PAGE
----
Crown Melbourne tops list of Aussie junket transactions

by William Brown Last Updated
Crown Melbourne tops list of Aussie junket transactions

The majority of transactions involved junket tours in Australia were at Melbourne’s Crown Casino, a new report has revealed.

The Herald Sun reports that 295 transactions linked with junkets were made in Melbourne, according to figures from Australia’s financial crimes watchdog.

In total, the Victorian casino made 50,000 reports to the watchdog in 2019, including almost 5000 relating to suspicious transactions.

Austrac warned junket tour operators this month they were the target of organised criminal syndicates and foreign spies seeking to launder money through casinos and potentially make political donations.

Junkets bring in high roller gamblers from China to casinos and extend credit to them, enabling them to get around Beijing’s tight controls on capital.

Austrac introduced a new risk assessment that identified some tour operators had links with criminal organisations.

Businesses, including casinos, are required to report any people or transactions that could be linked with crime using a suspicious matter report.

Austrac chief executive Nicole Rose said casinos needed to comply with the rules to disrupt criminal activities, including foreign interference.

“Money laundering and financial crime enables serious criminal activity such as drug trafficking and human trafficking, which causes harm to our communities,” Ms Rose said.

“I urge casinos to take prompt action by assessing their levels of risk posed by junket operators, strengthening their controls and reporting suspicious activity to Austrac.”

Crown confirmed in November it had suspended all junket operators until June 2021 while a “comprehensive review” of company practices was completed.

“The board has determined that Crown will permanently cease dealing with all junket operators, subject to consultation with gaming regulators in Victoria, Western Australia and NSW,” a Crown statement to the ASX said.

“Crown will only recommence dealing with a junket operator if that junket operator is licensed or otherwise approved or sanctioned by all gaming regulators in the states in which Crown operates.”

The NSW Independent Liquor and Gaming Authority has been investigating Crown over its partnerships with junket operators allegedly linked with organised crime.

Crown delayed the opening of a new casino in Sydney until after the inquiry hands down its findings in 2021.

Earlier this month, Austrac announced it was investigating Crown for potential breaches of anti-money laundering laws at its Melbourne venue.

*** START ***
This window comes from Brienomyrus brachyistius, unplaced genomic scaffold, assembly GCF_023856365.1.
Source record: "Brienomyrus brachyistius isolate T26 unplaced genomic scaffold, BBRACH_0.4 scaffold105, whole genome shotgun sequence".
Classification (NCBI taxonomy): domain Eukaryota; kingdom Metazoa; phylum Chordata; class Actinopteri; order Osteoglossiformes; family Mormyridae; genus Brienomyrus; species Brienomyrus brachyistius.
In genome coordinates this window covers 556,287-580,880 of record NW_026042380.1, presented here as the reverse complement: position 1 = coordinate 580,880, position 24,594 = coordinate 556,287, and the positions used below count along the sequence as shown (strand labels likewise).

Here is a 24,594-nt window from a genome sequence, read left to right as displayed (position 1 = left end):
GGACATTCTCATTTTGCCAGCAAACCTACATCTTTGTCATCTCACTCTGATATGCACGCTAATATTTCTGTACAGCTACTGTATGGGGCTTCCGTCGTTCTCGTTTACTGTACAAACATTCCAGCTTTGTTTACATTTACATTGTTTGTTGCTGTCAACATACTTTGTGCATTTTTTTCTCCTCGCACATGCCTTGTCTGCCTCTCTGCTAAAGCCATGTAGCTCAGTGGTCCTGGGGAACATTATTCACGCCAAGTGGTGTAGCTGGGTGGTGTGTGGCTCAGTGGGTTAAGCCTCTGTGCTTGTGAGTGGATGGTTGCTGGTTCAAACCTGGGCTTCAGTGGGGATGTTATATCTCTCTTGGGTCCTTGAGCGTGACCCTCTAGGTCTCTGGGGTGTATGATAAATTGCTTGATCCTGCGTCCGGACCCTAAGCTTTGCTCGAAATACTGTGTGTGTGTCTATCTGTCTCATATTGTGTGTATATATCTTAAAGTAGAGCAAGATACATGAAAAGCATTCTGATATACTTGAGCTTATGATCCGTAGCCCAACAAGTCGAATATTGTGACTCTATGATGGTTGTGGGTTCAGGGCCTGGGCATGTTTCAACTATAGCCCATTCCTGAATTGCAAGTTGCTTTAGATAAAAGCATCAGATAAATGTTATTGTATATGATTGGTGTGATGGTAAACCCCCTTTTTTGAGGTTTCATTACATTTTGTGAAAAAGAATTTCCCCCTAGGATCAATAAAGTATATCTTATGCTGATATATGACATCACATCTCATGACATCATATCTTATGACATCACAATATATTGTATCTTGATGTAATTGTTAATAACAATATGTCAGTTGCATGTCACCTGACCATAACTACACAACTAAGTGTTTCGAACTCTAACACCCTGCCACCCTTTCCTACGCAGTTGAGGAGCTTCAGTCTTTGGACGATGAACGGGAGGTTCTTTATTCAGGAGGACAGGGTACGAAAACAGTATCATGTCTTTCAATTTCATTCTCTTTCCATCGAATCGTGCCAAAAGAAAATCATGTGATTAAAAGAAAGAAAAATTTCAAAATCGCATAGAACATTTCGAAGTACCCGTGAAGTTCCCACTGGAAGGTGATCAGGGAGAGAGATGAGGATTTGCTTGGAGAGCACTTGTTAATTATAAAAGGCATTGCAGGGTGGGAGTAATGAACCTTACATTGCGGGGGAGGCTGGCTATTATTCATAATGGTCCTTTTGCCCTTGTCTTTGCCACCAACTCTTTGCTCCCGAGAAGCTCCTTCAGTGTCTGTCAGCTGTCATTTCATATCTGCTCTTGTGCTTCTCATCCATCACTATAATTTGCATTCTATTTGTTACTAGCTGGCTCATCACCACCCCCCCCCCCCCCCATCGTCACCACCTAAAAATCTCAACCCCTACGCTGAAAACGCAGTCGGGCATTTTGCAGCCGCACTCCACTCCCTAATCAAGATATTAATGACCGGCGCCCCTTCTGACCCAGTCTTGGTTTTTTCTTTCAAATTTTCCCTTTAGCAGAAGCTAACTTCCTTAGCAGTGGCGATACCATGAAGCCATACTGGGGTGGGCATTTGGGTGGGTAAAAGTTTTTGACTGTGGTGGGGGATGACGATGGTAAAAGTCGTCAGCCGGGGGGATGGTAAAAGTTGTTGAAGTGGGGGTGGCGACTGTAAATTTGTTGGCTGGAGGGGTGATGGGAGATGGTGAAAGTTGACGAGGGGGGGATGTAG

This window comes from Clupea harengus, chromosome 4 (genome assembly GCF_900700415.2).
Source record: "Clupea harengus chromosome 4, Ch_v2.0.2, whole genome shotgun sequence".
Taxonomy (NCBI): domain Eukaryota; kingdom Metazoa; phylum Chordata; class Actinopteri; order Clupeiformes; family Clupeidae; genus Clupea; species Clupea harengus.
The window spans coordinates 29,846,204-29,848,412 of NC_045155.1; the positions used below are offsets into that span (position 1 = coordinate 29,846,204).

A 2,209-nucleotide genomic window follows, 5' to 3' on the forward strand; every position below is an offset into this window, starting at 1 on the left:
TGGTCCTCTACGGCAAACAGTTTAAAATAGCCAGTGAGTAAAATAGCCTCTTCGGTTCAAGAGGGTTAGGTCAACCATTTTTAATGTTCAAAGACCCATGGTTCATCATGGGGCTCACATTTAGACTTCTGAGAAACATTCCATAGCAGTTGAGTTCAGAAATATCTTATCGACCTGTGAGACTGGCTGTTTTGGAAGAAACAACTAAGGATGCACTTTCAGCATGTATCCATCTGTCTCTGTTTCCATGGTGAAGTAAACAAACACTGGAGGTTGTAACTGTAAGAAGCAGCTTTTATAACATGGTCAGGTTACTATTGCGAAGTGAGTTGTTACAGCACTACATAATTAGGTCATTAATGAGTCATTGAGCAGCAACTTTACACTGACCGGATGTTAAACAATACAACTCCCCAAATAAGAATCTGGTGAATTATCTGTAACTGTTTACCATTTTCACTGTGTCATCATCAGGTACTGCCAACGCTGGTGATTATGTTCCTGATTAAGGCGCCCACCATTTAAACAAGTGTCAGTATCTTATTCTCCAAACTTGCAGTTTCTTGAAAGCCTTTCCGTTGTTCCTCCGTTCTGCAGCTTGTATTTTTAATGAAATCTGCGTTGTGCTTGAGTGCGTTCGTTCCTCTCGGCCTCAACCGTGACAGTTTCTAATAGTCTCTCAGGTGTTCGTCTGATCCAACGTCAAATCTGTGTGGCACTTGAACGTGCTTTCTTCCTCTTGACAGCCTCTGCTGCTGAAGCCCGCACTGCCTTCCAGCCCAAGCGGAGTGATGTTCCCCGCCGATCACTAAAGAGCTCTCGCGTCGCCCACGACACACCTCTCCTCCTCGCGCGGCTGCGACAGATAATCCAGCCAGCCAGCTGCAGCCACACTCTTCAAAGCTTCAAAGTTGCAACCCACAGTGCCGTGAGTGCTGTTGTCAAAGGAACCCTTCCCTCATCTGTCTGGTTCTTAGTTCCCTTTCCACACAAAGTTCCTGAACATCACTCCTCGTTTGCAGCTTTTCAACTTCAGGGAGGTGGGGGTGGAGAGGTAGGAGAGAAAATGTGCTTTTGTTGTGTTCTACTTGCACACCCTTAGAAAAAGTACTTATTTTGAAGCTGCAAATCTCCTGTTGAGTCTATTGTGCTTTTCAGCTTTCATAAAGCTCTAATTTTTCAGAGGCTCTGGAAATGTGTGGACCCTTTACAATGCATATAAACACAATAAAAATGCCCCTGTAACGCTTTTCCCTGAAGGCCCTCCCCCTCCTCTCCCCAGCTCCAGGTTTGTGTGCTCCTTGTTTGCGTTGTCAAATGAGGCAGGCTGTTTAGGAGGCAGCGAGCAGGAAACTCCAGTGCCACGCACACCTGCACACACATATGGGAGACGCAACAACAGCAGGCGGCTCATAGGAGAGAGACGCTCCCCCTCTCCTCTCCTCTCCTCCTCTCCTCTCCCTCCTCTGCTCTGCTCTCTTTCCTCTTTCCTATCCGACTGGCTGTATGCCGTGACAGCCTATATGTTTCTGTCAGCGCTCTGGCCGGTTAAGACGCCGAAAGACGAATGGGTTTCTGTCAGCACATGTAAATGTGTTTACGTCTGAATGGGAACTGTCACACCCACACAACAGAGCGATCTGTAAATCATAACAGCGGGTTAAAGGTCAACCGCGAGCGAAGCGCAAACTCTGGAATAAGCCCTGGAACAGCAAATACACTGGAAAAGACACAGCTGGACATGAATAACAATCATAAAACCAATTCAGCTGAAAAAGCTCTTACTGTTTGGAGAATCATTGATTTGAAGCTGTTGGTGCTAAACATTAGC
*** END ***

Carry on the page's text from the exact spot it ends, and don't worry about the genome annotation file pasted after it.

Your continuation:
Austrac reports on junket operators and Aussie casinos

A report by Australia’s financial crimes watchdog has revealed that junket tour operators are being targeted by organised criminal syndicates.

The Age reported in mid-December that tax evasion, visa misuse, links to sanctioned entities and possible corruption are among the activities uncovered by the watchdog.

A new risk assessment by AUSTRAC identified a number of junket tour operators with links to criminal organisations including drug traffickers, and others with links to foreign political parties or governments, raising concerns about the threat of foreign interference.

Transactions indicated foreign spies or their proxies could be using money held in casino accounts to make political donations with a link to foreign interference activities.

Money launderers were also exploiting casinos’ reliance on junket operators to launder dirty funds through casino bank accounts and high-roller rooms.

Junkets bring wealthy Chinese high rollers to overseas casinos and extend them credit with which to gamble, circumventing Beijing’s tight capital controls.

They have become an important part of Crown Resorts and Star Entertainment’s businesses in recent years.

Junket operators have been a focus of this year’s explosive New South Wales Independent Liquor and Gaming Authority inquiry into Crown.

It was revealed in 2019 that many of Crown’s junket partners had links to organised crime syndicates, triggering the ILGA inquiry, which is reassessing Crown’s suitability to hold a licence for its new Sydney casino.

ILGA ordered Crown to delay opening the Barangaroo casino until the inquiry delivers its recommendations, which are due February 1.

Junket operations have in effect been suspended since Australia shut its international borders in March to prevent the spread of COVID-19.

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